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United States Department of Agriculture

Agricultural Research Service

Title: Microbial Parameters after Long-Term Use of Biodynamic and Conventional Management

Authors
item Carpenter-Boggs, Lynne - WASHINGTON STATE UNIV.
item Reganold, John - WASHINGTON STATE UNIV.
item Kennedy, Ann

Submitted to: Biology and Fertility of Soils
Publication Type: Peer Reviewed Journal
Publication Acceptance Date: January 1, 1999
Publication Date: January 1, 2000
Citation: Carpenter-Boggs, L., Reganold, J.P., and Kennedy, A.C. Effects of biodymic preparations on compost development. Biological Agriculture and Horticulturre 17: 313-328. 2000.

Interpretive Summary: Biodynamic farming systems are increasing in the U.S. and around the globe, but their effects on soil quality have not been fully investigated. Seven pairs of biodynamically and conventionally managed farm fields in British Columbia, Canada, were studied to compare biological parameters of soil quality. Biodynamically managed topsoil gave higher measures of mineralizable carbon and microbial enzymatic activity. Biodynamic and conventional soils also have different microbial community profiles. Biodynamic farms use primarily organic fertilizers (compost), while conventional farms use primarily mineral fertilizers. This difference in fertilizer type could cause changes such as those seen in this study. This research adds to the limited scientific literature comparing biodynamic and conventional management systems' effects on soil quality. This research will impact farmers who are considering adoption of biodynamic farm management, and extension agents who may advise farmers on Biodynamic farming systems.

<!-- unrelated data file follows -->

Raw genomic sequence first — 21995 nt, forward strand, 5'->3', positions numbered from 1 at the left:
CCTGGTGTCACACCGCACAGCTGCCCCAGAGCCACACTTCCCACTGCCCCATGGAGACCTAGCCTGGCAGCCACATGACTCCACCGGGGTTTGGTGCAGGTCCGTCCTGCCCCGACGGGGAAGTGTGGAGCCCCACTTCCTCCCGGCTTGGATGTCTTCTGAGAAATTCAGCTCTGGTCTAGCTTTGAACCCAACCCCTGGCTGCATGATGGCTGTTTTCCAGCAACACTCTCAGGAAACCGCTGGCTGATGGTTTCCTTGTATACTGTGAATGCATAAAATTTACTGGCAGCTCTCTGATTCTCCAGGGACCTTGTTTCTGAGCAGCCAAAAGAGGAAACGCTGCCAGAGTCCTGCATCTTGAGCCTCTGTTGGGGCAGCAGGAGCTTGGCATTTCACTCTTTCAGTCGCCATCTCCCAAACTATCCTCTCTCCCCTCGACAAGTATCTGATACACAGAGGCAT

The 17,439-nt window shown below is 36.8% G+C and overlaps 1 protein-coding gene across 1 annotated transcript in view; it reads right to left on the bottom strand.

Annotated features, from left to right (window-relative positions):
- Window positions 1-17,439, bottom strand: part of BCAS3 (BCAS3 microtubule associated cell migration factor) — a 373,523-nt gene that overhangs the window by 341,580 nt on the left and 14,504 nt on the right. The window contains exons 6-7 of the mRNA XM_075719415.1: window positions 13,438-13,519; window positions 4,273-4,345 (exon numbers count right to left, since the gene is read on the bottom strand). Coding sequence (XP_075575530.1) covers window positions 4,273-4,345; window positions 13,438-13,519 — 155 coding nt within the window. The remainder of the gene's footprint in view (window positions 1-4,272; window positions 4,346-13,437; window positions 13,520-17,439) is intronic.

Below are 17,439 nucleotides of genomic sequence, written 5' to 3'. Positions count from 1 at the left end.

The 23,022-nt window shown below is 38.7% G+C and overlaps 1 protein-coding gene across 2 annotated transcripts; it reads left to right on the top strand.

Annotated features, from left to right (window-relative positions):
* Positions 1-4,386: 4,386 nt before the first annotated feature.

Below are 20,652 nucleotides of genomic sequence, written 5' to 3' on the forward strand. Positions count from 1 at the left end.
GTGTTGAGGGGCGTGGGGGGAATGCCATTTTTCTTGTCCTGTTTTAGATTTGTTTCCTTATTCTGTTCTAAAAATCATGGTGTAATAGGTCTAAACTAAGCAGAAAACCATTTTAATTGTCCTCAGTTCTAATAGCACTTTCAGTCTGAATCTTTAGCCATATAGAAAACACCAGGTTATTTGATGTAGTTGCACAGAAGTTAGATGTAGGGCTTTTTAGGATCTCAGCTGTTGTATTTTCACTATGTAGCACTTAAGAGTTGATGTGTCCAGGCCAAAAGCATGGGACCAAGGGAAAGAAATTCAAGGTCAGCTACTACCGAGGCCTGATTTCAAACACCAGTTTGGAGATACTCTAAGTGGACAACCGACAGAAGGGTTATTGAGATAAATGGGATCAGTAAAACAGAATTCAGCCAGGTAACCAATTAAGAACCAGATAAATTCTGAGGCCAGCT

Technical Abstract: Seven pairs of biodynamically and conventionally managed farm fields in British Columbia, Canada, were studied to compare biological parameters of soil quality. Parameters included readily mineralized carbon, microbial biomass, respiration, dehydrogenase activity,and qCO2. Readily mineralized carbon and dehydrogenase activity were greater in biodynamically farmed topsoil than in conventionally farmed topsoil. Fatty acids extracted from soils give a 'fingerprint' of the microbial community. After principal component analysis of fatty acid data, microbial communities in biodynamically farmed soils could be distinguished from microbial communities in conventionally farmed soils.

Last Modified: 12/19/2014
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